That one had me genuinely confused. Was he trying to describe his own conversation tactics? Spending time trying to figure out Bozo’s thought process or lack thereof: mistake #12.

Vanilla: You sure showed me.

Bozo: You kinda made it easy.

Bozo: Listen, I’m sure you’re a nice person and even fun to hang around with. But here we’ll never get anywhere. I’m going to bow out. Cheers, no hard feelings.


Ladies and gents, I have to live with the knowledge that I dedicated 45 minutes of MY LIFE to this. Sober. Willingly. It’s out there. The Universe knows that this was part of my life-story.

Cue: Russell Brand’s monologue.

As a parting gift, I leave y’all with a step-by-step guide on how to avoid such scenarios. The glorious Only Bad Chi’s “How to Talk To Republicans“. Read it, chuckle, and then study it attentively. May you avoid repeating the same mistakes I did.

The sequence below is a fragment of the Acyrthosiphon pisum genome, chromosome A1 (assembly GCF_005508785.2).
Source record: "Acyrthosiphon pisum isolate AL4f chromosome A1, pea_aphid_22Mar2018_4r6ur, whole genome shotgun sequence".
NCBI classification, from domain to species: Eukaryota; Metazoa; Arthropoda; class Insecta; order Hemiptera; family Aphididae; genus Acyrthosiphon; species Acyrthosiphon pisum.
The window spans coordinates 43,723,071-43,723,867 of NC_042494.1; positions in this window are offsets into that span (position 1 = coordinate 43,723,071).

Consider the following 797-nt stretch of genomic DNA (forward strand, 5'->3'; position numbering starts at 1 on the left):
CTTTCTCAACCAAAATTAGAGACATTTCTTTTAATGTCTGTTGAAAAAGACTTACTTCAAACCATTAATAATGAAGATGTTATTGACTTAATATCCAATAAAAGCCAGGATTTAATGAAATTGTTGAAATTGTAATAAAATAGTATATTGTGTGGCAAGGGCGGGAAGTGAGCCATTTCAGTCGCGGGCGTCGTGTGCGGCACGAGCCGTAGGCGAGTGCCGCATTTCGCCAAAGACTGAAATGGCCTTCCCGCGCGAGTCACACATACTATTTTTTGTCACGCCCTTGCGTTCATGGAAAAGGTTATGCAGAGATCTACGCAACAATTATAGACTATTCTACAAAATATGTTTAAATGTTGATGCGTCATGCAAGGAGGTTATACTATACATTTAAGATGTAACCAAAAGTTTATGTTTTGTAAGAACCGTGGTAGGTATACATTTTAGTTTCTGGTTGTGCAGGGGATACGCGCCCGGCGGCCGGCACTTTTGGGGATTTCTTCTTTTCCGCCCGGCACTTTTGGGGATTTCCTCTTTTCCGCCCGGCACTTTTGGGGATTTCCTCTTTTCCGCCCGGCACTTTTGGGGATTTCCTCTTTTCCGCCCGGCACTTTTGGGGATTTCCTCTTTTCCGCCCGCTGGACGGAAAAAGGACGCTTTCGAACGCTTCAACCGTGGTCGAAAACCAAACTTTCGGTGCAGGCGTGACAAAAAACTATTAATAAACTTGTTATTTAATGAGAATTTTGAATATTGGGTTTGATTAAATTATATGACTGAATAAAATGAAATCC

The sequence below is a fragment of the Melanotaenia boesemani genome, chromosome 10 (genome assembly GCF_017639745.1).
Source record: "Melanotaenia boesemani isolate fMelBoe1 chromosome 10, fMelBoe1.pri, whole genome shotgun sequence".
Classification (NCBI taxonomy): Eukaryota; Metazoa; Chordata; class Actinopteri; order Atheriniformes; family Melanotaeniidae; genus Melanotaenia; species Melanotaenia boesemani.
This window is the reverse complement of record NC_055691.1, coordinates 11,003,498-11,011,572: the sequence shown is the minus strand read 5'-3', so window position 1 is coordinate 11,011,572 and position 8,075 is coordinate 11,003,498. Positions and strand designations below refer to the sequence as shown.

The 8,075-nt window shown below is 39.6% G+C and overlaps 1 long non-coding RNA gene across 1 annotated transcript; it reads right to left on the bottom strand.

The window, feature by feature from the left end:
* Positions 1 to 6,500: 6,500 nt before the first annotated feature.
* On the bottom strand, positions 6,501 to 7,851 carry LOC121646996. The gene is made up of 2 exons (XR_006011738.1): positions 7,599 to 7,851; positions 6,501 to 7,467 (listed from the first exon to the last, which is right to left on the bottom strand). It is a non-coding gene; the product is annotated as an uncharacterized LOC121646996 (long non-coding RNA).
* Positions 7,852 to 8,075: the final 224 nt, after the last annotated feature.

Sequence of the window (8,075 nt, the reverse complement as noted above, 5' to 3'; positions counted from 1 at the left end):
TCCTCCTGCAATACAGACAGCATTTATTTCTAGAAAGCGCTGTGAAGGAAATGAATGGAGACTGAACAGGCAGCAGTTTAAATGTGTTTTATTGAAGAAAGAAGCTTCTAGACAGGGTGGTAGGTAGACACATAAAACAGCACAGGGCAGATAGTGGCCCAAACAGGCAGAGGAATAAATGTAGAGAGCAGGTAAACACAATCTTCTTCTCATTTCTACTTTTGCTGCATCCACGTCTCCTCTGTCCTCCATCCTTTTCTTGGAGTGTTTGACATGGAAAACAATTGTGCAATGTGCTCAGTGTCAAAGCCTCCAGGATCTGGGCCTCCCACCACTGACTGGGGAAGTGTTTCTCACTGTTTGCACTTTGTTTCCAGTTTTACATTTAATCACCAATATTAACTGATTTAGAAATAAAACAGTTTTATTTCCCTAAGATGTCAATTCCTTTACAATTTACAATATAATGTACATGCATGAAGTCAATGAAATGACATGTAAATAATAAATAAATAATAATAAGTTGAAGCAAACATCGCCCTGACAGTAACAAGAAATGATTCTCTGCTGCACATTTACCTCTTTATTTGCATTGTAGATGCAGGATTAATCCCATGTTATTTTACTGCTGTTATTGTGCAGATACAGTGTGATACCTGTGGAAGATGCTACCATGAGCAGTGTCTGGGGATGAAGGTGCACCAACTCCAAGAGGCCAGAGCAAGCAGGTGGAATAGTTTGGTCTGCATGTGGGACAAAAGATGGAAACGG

The Danger of a Single Story

Dynamo is my bestie. My boo. He is also Muslim. Worse, Syrian.

Call the cops, y’all.

Even in Canada, this wonderful country, the anti-muslim spirit is present. One of Dynamo’s friends got asked, following the Paris attacks, “Whaddya mean, you’re Muslim?! You look normal!” I saw this cartoon several times in my Facebook newsfeed by Canadian friends who deplored our new Prime Minister’s plan to welcome 10,000 Syrian Refugees into Canada in 2015.

I get it. Times are scary. Some threats are legitimate. But it FREAKS ME OUT when I hear some of the rhetoric out there. Donald Trump makes me nauseous. Most of the American media does too. I get anxiety attacks when I hear echoes of that hateful speech north of the border. Canadians, remember our heritage:


I leave you with a Ted Talk by Nigerian writer Chimamanda Ngozi Adichie – The Danger of a Single Story.

What struck me was this: She had felt sorry for me even before she saw me. Her default position toward me, as an African, was a kind of patronizing, well-meaning pity. My roommate had a single story of Africa: a single story of catastrophe. In this single story, there was no possibility of Africans being similar to her in any way, no possibility of feelings more complex than pity, no possibility of a connection as human equals.